Expert Perspectives on Managing Polyvascular Disease and Coronary Artery Disease - Episode 10
Drs Patel and Bhatt discuss importance of correct dosing of direct oral anticoagulants in treatment of cardiovascular diseases.
Deepak Bhatt, MD, MPH: There are a lot of important points you made there. And before getting into the trials, I just want to make sure for the audience everything is really clear. Manesh Patel and I were chatting right before the program about some confusion that’s out there. For dual pathway inhibitions specifically, we were talking about low-dose aspirin, which in the U.S. would be 81 milligrams, but other parts of the world might be somewhere between 75 and 100 milligrams of daily aspirin. And then specifically rivaroxaban [Xarelto], and then specifically the 2.5-milligram dose given twice a day. But now apixaban [Eliquis] also comes in 2.5 milligrams a day. Just so it’s not to confuse the audience, those aren’t interchangeable, but why is it they’re not interchangeable?
Manesh Patel, MD: It’s really important. And I think one of the things going back to my sort of what we just heard is that I try to simplify for patients, and for my own thinking, about the pothole and the highway. But if we go back to medical school and try to remember that coagulation pathway in cascade, thrombin becomes really important for hemostasis to stop bleeding. Body wouldn’t have a pathway if you didn’t need it. When you need to stop bleeding, thrombin is one of the key factors after tissue factor to stop that bleeding, it then activates platelets to help stop the bleeding. But that then sometimes, when it’s a Barr [Epstein-Barr virus-associated venous thromboembolism] [ph], leads to thrombosis. We’re always about this sort of justice thing about hemostasis versus thrombosis. What we’ve learned through many studies is the dose of that Xa [Factor Xa inhibitor] that prevents thrombin generation is really critical. What you hear Marc Bonaca say, and I just want to make sure the audience gets that, is that 2.5 twice daily of rivaroxaban is a much smaller dose than a 20-milligram dose or the 15-milligram dose for atrial fibrillation.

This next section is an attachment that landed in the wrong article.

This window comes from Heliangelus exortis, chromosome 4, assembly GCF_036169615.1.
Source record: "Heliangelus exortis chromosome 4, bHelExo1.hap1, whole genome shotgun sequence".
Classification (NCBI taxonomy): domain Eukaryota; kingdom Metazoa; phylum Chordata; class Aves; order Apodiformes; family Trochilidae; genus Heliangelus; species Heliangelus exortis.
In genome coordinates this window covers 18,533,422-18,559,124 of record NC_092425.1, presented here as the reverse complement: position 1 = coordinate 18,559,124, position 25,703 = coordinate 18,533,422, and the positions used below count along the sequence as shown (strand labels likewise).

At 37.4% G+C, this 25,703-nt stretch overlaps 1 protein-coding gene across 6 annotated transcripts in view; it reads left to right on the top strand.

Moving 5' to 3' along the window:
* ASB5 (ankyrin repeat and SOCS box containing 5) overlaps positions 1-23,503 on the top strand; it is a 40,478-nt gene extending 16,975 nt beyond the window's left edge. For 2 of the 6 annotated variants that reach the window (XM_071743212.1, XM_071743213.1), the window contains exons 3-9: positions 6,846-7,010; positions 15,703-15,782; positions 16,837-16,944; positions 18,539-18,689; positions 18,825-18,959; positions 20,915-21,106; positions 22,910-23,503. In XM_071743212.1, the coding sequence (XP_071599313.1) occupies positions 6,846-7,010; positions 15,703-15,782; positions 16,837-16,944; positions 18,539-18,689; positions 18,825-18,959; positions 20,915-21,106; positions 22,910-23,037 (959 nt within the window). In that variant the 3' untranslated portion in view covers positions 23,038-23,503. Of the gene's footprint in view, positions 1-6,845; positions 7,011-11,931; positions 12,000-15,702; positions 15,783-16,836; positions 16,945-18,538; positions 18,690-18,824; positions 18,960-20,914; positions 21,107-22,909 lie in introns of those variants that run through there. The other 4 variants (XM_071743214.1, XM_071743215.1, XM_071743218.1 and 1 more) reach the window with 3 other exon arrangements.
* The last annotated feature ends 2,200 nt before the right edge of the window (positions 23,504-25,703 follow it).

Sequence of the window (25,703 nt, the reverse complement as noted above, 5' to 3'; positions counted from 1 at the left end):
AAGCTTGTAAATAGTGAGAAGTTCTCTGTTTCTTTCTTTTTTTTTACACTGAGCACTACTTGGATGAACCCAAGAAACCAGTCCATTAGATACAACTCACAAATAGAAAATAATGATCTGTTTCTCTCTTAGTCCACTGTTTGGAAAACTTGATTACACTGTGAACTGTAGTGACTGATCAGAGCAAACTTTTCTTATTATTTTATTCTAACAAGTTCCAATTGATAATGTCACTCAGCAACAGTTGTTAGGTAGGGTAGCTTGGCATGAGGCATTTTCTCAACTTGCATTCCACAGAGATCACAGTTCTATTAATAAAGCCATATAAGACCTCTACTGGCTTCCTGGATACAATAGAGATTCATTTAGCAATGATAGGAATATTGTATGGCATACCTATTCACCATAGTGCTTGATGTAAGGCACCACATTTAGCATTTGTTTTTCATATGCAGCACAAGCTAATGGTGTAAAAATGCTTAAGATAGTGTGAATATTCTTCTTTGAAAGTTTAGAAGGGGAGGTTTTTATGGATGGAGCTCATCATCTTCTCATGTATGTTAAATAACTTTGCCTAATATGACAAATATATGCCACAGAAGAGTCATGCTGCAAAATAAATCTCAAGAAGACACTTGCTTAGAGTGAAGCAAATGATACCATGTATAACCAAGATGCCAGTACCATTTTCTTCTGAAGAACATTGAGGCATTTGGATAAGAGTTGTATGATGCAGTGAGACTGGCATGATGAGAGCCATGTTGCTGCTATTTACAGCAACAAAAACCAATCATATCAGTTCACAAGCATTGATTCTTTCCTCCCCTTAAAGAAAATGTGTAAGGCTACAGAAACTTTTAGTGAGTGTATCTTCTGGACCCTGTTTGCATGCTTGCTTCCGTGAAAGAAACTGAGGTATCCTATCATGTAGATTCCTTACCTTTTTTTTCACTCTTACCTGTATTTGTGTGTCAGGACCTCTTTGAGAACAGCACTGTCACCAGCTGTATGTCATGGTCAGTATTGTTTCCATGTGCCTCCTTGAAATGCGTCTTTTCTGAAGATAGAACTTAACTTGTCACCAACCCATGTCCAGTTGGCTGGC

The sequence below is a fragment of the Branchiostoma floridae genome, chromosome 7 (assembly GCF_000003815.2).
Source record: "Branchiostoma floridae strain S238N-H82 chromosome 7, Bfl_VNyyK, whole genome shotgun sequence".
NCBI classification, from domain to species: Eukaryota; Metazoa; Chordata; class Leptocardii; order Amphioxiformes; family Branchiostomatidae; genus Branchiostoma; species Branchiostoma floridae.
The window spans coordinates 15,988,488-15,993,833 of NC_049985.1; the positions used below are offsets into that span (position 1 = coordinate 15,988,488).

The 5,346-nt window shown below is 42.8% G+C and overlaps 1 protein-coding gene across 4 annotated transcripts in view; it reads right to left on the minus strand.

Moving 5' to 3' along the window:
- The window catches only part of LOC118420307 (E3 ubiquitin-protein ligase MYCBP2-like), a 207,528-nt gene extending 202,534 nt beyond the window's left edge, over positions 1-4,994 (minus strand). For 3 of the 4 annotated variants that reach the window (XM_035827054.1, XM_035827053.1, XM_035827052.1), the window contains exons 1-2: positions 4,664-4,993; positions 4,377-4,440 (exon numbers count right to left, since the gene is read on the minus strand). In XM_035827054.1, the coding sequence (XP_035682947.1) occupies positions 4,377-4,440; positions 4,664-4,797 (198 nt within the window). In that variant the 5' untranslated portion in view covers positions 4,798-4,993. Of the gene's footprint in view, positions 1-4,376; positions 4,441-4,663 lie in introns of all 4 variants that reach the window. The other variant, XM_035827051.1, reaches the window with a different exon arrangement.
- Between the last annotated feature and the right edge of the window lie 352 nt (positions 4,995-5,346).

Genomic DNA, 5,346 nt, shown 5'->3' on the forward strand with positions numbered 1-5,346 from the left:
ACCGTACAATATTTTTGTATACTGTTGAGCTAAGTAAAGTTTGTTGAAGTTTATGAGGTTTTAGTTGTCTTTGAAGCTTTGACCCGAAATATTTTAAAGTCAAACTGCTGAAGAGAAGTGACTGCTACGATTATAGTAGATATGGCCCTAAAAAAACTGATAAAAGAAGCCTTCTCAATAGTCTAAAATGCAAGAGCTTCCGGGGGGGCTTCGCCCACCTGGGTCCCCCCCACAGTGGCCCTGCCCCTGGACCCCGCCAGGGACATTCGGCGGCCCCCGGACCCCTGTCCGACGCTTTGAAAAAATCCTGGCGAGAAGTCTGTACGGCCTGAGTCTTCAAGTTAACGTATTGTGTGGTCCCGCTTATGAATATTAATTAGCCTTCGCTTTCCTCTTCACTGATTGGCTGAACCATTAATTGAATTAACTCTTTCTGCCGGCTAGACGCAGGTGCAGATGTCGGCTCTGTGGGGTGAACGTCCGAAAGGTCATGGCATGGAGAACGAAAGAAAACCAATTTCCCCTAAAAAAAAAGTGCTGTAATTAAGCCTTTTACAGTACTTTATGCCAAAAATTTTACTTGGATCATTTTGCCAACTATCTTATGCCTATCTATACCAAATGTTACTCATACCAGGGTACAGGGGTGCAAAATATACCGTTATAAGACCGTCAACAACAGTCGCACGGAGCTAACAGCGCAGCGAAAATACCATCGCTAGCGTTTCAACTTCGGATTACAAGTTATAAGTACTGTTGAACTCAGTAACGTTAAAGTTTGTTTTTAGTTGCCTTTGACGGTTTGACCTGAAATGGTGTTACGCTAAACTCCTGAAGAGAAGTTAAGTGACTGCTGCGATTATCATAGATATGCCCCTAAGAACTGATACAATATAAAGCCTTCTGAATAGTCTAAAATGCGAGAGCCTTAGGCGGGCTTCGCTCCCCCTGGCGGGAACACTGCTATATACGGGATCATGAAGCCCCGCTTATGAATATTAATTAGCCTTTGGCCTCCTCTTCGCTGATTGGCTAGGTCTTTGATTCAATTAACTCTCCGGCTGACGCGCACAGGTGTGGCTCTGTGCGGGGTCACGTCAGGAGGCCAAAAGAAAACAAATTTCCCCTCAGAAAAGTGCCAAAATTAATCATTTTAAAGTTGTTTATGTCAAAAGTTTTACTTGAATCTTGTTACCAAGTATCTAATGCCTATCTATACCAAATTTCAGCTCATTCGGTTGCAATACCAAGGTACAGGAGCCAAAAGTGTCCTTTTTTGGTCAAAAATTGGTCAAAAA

Now, I’ll remind everyone that, of course, apixaban works well too and many uses that. The A-fib [atrial fibrillation] dose is 5 milligrams. I like to say there’s 1 dose of apixaban, it’s 5 milligrams, 2.5 in the trial. For atrial fibrillation was only in 400 patients. It’s overused in the United States, I would say, because of A-fib bleeding risk, but that’s still 10 times the dose. That was maybe what you would be trying to study if you tried to use it for vascular. Thus, they’re not only not interchangeable, we’ve seen in other studies where if you just use that dose, ACS [acute coronary syndrome], for example, with apixaban, it can lead to intracranial hemorrhage in the APPRAISE-2 [Apixaban for Prevention of Acute Ischemic Events 2] trial and stop the trial. If you use the wrong dose here, the wrong agent, you can actually put your patient with significant risk. Now, like everyone else, there’s a lot of stuff to remember. It’s pretty hard to be like, “Manesh, how am I supposed to…” You’re right. Thus, get an agent or 2 that you understand and know the dosing. Don’t try to do 7. I get that. The first message is, when do I use DAPT, or dual antiplatelet therapy? When do I stop that? And then, if I’m going to use dual pathway, which has a big benefit, we’re going to talk about the trials, then make sure you use the right drug at the right dose.